Abstract: Tailoring and Sharing Anti-Bullying Resource: Towards an Indigenous Adaptation of the Wits Programs for the Prevention of Peer Victimization. (Society for Prevention Research 27th Annual Meeting)

634 Tailoring and Sharing Anti-Bullying Resource: Towards an Indigenous Adaptation of the Wits Programs for the Prevention of Peer Victimization.

Friday, May 31, 2019
Seacliff B (Hyatt Regency San Francisco)
* noted as presenting author
Bonnie Leadbeater, Ph.D., Professor, University of Victoria, Victoria, BC, Canada
The long history of colonization and residential schools in Canada has taken an enormous toll on the attachments and mental health of families living in Indigenous communities (First Nations, Metis, and Inuit) in Canada. Youth suicides are epidemic in some of these communities and historical trauma, peer bullying, domestic violence, and substance abuse are often implicated in these tragic outcomes. The WITS Programs developers created online, open-access programs that could be implemented by rural and remote communities, with distant program support. With members of the Royal Canadian Mounted Police (RCMP) crime prevention units, we also created an implementation process to advance uptake in these schools. Local community catalysts, typically trained RCMP officers assigned to and living in these communities and school champions (teachers or principles) helped their schools and communities to access and implement the programs (Leadbeater, 2008, Leadbeater & Gladstone 2016).

To evaluate this adaptation and innovative implementation system, we conducted individual interviews with RCMP members (n= 15) and focus groups (n=2) with RCMP members and educators. WITS Programs developers in collaboration with the RCMP asked about the users’ views about the need for bullying prevention in their communities, their suggestions for adaptations to improve program fit, and gaps in service delivery capacity (i.e. individuals for start-up, resource gaps, needed collaborations and supports)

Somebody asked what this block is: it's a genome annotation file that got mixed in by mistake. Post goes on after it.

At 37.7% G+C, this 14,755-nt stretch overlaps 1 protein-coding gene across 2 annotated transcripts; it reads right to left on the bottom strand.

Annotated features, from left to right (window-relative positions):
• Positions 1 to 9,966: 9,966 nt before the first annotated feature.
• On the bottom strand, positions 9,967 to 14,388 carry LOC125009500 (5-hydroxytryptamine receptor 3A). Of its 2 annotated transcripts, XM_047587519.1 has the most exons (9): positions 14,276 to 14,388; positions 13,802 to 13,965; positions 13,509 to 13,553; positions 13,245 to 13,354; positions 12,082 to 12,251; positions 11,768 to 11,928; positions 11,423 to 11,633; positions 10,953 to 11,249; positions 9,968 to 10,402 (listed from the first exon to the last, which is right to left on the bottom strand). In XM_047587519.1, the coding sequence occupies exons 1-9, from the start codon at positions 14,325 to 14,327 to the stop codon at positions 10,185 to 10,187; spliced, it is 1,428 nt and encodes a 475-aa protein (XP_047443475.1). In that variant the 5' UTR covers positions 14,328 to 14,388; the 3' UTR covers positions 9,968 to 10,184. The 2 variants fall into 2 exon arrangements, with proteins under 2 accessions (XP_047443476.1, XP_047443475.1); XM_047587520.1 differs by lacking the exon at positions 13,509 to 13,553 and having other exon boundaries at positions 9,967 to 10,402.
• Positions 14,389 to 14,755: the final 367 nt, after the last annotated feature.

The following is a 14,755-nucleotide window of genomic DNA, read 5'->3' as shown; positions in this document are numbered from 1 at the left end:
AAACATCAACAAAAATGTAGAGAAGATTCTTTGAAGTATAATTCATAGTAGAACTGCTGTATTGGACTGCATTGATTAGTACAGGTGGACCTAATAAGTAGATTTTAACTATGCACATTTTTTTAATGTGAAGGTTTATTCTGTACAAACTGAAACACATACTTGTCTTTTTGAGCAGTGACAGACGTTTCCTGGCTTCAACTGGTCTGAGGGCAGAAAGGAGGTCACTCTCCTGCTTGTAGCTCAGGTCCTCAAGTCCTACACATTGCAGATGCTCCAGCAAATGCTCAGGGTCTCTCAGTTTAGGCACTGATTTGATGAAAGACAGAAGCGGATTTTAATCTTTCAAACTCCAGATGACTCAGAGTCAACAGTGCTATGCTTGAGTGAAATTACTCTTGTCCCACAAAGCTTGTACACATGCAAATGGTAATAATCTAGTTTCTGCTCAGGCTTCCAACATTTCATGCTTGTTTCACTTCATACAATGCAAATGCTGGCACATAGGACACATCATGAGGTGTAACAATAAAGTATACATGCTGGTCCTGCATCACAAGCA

Cultural fit and adaptations of the WITS Programs: Implementation of the program were facilitated by low-cost, easy-to-use and available online training, a community engagement approach to implementation, flexibility in choice of program activities, focus on literacy and storytelling, prosocial, strengths-based messages, fit with existing police based activities in the school. Suggested adaptations were more opportunities for experiential learning, storytelling, drama, puppets, video production, singing, and drumming. Recommendations included Changing the “Swearing-In Ceremony”, which typically launches the WITS Programs, to a “Welcoming Ceremony” or learning feast that extended celebrations to include the whole community. Participants noted that there are few common symbols, emblems or icons (e.g., eagle feather, hummingbirds) and believed blank templates for activities (e.g., bookmarks) could help customize the fit of resources to each community’s unique identity.

Barriers to implementation, included competing areas of priority (learning traditional languages and culture), incorporating symbols and stories that have highly localized meanings, need for help adapting resources to local legends and languages and stigmatization of communities as having a “bullying problem”. Barriers in the catalyst model were created by planned redeployment of the RCMP members and teacher turnover. A community coach model that trained and could incentivize participation of new members of the community was needed to sustain the implementation.

These findings are being used to inform revisions to the program content and implementation and scale up strategies.